Unless your app does not require any interaction with external servers, keep in mind that server development and infrastructure is critical for the app to succeed, as a slow server response and/or overloaded server will likely lead to bad reviews and poor sales, even if the app is great. Don’t be shy and expect to invest a lot of money on the server side of the equation, especially if you expect your app to be wildly successful. Good infrastructures do not come cheap, and keep in mind that recurring monthly fees will have a direct impact on your revenue.
When you are ready to launch, the last gate is the validation. Passing the validation could take anywhere from a couple of days to several weeks, depending on the app and depending on the number of Apple guidelines your app may be infringing.
Project Management: The more third parties involved, the bigger your headache!
For a nice but simple app, the design work will likely take a designer about a week, which will cost you about $6,000. The server side will likely require a developer about 2 weeks of work, or about $12,000. Similarly, the app could be written in about 2 weeks as well, another $12,000. Add $5,000 for project management, hosting fees for a year, debugging, unforeseen delays, and your total budget is around $35,000.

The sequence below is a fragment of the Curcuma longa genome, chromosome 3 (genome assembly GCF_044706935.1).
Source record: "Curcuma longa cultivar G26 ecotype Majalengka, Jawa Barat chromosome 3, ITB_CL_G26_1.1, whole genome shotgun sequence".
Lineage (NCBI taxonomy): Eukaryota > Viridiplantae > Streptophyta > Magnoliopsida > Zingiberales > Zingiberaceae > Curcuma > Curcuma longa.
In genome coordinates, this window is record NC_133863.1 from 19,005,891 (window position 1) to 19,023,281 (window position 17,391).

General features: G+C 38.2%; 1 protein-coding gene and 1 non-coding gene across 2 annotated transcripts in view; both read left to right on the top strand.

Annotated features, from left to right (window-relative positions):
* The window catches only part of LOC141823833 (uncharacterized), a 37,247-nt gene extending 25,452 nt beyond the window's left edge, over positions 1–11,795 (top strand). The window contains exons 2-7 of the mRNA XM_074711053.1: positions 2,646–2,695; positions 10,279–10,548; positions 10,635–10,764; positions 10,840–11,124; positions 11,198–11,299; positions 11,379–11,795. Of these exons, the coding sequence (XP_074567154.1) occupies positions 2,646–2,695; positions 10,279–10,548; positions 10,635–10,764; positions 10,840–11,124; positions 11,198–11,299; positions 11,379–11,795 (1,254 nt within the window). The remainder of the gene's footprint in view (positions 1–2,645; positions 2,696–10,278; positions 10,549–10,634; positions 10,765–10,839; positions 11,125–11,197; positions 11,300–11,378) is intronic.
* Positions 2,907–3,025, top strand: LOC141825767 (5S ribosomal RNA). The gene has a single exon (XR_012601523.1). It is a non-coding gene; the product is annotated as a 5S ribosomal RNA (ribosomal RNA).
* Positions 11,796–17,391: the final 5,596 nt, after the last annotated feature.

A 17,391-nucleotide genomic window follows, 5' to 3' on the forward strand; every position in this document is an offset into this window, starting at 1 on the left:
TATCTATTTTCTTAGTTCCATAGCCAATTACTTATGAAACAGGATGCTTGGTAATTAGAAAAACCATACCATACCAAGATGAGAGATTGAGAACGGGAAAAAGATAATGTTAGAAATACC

For a nice high end app, like a high-end game, numbers are usually much higher. Design will likely cost you $30,000 alone. Development will be in the $150,000+ range. Hosting fees and extras will cost another $30,000. At the end of the day, your app will likely cost you at least $200,000.
read the complete article here…
In another article written at Appmuse, Mark Stetler compiled and shared some interesting statistics on average app development costs. Below a small excerpt:
Appmuse Article – How Much Does It Cost to Develop a Mobile App?
Alex Ahlund, former CEO of AppVee and AndroidApps, and later an advisor to Appolicious, wrote a guest blog article about app sales on TechCrunch. According to that article, a survey of 96 mobile app developers showed the average cost to develop an app was $6,453. An article on OS X Daily about iPhone Development Costs reported that the development cost range for “small apps” is $3,000 to $8,000 and that “more complex or recognized brand apps” can cost $50,000 to $150,000.